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2014.01.27 11:27

Lithuanian Ambassador to UNESCO: Even the smallest nation can make a change

DELFI|The Lithuania Tribune2014.01.27 11:27

Former culture minister Arūnas Gelūnas has been the Lithuanian ambassador to UNESCO for a little over a year now. According to him it is often believed that the main mission of the organisation is to look after the world heritage, reports Monika Petrulienė, LRT TV news service.

 Former culture minister Arūnas Gelūnas has been the Lithuanian ambassador to UNESCO for a little over a year now. According to him it is often believed that the main mission of the organisation is to look after the world heritage, reports Monika Petrulienė, LRT TV news service.

However, the truth of the matter is that it is a complex organisation in which even a small nation can determine decisions that end up affecting the world.

The UNESCO headquarters in the centre of Paris only looks grand and representational from the outside. The embassies of 195 nations are cramped in narrow hallways and small offices. Lithuania is given two small rooms that are cluttered with documents and books. Three employees and the ambassador have to find a way to fit in the space.

Before the interview begins, Gelūnas apologises about the pile of albums in the middle of the office – the ambassador was assured by a steward that the carpet will straighten out if it’s weighed down by something. Half a year passed by, but the carpet is still being weighed down. “It’s so French,” sighs Gelūnas and assures that he would be more able to change the mind of the entire UNESCO organisation than to argue with the local craftsmen.

“The job at UNESCO isn’t just about heritage, dates and lists. It is a constant, daily diplomatic job, the activities of experts during conferences, hearings and business meetings that typically take place once or twice a week,” says Gelūnas.

According to him, if even the smallest nation is active in the conference rooms, it can affect decisions that have significance worldwide. One of the most active countries in the organisation – Saint Lucia, is merely a small island in the Caribbean; while Lithuania presided over nearly fifty UNESCO meetings in the past half a year.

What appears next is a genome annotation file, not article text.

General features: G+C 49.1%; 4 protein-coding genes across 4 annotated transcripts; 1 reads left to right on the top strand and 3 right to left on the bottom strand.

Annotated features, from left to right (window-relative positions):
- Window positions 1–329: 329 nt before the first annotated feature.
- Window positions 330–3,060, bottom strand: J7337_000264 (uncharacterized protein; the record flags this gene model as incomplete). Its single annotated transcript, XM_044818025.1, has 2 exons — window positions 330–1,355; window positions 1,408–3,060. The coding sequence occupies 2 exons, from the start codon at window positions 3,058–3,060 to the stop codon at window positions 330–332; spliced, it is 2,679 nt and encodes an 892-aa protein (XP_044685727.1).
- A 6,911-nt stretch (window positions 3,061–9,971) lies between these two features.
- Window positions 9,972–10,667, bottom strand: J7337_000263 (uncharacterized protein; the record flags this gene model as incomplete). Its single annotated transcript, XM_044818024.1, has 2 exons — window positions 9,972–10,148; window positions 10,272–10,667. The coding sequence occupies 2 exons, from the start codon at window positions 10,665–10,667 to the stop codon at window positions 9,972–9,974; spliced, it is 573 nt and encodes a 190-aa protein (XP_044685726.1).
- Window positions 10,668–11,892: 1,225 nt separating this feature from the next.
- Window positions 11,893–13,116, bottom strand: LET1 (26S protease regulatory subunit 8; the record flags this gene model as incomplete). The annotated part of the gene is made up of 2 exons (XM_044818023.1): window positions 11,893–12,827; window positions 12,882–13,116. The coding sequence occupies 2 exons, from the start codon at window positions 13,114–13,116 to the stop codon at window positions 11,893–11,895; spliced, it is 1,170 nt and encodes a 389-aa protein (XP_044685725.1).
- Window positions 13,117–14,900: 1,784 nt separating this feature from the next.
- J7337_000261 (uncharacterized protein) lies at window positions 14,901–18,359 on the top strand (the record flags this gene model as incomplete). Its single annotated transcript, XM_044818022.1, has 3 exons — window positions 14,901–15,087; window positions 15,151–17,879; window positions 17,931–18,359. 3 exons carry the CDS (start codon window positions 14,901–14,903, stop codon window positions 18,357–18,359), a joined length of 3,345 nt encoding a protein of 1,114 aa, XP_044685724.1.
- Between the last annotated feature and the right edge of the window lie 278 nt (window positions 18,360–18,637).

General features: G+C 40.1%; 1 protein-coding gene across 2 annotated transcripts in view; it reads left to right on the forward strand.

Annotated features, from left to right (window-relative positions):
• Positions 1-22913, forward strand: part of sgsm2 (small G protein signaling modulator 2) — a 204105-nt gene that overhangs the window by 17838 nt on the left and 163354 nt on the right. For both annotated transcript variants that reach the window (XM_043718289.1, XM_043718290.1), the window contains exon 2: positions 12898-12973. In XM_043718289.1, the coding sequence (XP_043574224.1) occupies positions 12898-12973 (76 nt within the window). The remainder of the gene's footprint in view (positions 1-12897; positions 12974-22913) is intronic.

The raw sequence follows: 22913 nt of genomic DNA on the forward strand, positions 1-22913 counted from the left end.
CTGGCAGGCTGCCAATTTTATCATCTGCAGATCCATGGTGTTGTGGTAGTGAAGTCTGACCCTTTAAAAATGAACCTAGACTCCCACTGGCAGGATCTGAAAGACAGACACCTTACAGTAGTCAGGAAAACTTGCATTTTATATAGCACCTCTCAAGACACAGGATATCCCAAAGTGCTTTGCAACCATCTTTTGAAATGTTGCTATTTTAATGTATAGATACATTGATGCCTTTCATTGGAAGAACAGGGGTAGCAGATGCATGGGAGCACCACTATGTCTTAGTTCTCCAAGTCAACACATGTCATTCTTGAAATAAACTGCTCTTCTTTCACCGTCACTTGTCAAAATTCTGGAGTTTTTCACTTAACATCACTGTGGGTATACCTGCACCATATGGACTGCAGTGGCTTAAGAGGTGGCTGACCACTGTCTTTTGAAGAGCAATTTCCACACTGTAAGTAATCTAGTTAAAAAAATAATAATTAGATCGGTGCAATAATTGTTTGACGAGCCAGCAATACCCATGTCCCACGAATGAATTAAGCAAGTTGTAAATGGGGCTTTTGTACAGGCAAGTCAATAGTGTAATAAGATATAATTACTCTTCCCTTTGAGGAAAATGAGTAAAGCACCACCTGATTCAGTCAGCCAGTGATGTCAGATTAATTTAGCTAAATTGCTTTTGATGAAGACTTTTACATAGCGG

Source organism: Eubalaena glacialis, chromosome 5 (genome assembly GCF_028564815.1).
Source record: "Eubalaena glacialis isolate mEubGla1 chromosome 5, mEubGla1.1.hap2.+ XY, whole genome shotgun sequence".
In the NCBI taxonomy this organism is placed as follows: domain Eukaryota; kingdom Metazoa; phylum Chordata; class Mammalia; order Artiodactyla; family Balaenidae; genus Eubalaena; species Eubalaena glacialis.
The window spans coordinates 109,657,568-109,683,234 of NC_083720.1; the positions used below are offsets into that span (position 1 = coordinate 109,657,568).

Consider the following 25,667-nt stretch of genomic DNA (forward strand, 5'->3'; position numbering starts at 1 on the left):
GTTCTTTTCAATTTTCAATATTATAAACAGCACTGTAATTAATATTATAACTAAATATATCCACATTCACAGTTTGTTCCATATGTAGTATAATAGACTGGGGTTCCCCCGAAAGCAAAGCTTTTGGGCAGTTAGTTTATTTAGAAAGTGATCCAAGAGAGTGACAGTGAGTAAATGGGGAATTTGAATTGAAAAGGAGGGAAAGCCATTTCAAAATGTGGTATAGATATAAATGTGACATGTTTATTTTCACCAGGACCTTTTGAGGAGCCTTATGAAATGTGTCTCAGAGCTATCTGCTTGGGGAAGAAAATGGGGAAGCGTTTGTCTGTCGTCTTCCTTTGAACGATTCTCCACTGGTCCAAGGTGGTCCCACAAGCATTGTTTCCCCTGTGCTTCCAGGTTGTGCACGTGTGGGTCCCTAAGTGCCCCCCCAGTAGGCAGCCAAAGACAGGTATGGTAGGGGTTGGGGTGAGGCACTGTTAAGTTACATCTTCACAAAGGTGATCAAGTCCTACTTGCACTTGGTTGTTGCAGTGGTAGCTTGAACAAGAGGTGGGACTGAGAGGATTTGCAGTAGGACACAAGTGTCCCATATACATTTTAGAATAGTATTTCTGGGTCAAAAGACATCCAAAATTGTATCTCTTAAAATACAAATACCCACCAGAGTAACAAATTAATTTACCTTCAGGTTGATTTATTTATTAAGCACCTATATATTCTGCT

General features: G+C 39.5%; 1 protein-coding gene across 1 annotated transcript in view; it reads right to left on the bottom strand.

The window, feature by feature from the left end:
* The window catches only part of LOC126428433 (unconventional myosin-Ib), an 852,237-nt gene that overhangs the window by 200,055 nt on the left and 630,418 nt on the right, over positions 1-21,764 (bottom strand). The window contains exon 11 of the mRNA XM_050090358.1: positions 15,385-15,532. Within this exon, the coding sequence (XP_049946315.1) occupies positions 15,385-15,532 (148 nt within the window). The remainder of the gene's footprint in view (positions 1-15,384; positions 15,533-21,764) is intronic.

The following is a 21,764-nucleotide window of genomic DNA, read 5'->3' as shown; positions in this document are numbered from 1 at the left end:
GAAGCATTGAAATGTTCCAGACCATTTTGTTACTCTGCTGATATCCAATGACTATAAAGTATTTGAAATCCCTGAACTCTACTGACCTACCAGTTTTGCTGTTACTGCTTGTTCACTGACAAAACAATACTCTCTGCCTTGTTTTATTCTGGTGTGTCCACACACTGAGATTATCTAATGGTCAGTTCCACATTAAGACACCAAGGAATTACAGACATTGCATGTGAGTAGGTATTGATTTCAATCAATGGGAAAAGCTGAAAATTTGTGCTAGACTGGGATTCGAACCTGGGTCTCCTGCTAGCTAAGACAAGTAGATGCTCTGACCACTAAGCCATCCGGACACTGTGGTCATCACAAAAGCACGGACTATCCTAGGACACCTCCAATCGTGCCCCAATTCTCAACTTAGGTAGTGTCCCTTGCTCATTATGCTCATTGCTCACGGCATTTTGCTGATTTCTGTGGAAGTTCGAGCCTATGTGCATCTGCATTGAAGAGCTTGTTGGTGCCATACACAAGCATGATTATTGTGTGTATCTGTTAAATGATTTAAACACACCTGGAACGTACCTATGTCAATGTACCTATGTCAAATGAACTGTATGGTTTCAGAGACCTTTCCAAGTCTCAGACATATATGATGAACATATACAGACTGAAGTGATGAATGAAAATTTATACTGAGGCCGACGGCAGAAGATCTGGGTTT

“Everything is discussed here. For example: electronic surveillance and the spying scandal along with the position that Europe has on this issue,” as the former Lithuania’s minister of culture  says.

Gelūnas thinks that an example of the power that UNESCO holds over other countries is Lithuanian politicians’ intention to build a bridge over Kuršių marios. At the same time that it ratified the UNESCO convention on the conservation of heritage, Lithuania also committed to protect the Curonian Spit as a world heritage site. Therefore, the construction of the bridge cannot be carried out.

The ambassador said that he tried to encourage Kaunas residents to create a project which would result in Kaunas’ pre-war architecture being put on the UNESCO’s list of protected areas. Albums with building descriptions have already been released. According to Gelūnas, Kaunas has more chances to be recognised by UNESCO than Trakai.

“There is a belief that, at the end of the day, Trakai doesn’t have very good prospects.  Experts see a lack of authenticity – there is a relatively high percentage of modern materials,” said UNESCO’s representative for Lithuania.  According to him, Lithuania still organises too few international projects. One of them, the 250th birth anniversary of the renowned composer and diplomat Mykolas Klepas Oginskis, will be commemorated by Lithuanians, Belarusians and the Polish next year.

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